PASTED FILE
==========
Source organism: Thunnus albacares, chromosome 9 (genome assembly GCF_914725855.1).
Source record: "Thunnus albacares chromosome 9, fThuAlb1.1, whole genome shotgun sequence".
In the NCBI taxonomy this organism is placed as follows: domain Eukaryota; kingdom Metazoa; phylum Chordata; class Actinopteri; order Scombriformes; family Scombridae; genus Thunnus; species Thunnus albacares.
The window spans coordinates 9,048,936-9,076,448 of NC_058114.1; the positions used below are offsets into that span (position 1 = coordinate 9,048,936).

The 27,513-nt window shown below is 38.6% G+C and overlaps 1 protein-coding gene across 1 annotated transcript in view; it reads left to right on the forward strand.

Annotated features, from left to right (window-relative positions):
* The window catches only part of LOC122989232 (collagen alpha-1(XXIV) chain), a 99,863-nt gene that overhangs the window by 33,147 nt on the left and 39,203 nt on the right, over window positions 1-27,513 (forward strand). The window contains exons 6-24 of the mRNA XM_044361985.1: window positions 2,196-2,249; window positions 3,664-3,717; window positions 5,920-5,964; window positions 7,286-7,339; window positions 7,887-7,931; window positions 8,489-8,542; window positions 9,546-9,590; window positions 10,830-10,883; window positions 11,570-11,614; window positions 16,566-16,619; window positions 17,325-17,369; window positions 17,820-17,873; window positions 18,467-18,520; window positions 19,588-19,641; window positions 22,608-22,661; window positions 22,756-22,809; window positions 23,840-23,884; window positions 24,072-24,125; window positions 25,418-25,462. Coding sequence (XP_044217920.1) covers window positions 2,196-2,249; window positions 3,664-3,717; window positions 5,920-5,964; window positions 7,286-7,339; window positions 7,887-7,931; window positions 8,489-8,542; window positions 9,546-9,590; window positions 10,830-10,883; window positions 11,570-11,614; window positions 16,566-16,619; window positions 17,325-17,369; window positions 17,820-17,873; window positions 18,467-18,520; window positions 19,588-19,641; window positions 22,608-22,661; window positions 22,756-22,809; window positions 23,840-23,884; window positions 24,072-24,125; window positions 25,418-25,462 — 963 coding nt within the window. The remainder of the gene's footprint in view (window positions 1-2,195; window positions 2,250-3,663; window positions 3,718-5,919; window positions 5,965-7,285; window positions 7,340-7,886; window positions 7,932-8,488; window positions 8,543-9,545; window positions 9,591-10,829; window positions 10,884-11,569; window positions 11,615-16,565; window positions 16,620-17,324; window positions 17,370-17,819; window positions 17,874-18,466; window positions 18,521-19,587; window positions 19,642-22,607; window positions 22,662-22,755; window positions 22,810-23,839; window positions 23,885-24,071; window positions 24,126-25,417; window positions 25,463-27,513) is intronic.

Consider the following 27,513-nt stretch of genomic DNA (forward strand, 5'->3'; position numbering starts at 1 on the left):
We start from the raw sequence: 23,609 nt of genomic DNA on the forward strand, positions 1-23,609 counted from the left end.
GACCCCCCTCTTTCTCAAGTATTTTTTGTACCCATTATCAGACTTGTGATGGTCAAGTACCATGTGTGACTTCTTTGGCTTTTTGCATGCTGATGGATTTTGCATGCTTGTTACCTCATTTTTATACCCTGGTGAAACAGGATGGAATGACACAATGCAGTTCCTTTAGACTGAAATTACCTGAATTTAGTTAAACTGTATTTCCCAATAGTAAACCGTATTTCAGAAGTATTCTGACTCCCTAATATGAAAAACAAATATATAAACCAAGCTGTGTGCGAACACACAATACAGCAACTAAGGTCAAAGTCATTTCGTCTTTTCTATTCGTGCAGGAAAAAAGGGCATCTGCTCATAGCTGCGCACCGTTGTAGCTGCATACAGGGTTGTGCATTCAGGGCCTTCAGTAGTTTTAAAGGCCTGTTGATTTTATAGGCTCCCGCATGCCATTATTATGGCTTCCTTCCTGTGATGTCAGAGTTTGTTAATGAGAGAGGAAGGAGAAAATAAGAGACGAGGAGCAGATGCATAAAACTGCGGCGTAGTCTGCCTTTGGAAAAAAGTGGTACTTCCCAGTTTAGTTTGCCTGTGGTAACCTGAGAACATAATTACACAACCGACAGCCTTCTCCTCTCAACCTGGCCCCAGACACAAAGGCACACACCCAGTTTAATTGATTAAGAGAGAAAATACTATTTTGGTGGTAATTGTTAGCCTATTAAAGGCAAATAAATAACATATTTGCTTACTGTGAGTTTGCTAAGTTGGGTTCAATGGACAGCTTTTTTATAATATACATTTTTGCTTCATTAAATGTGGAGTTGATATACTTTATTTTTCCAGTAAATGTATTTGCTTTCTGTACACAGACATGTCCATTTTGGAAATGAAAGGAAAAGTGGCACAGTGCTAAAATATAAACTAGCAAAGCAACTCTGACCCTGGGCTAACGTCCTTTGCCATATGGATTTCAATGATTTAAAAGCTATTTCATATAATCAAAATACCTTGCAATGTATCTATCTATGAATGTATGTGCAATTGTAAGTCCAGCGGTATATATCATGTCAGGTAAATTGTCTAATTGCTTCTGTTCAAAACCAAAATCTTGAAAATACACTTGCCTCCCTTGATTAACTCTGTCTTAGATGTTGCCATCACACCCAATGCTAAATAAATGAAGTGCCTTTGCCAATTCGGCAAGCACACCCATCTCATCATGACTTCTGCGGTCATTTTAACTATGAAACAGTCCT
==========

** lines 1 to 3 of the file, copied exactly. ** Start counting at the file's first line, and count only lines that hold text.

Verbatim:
Source organism: Thunnus albacares, chromosome 9 (genome assembly GCF_914725855.1).
Source record: "Thunnus albacares chromosome 9, fThuAlb1.1, whole genome shotgun sequence".
In the NCBI taxonomy this organism is placed as follows: domain Eukaryota; kingdom Metazoa; phylum Chordata; class Actinopteri; order Scombriformes; family Scombridae; genus Thunnus; species Thunnus albacares.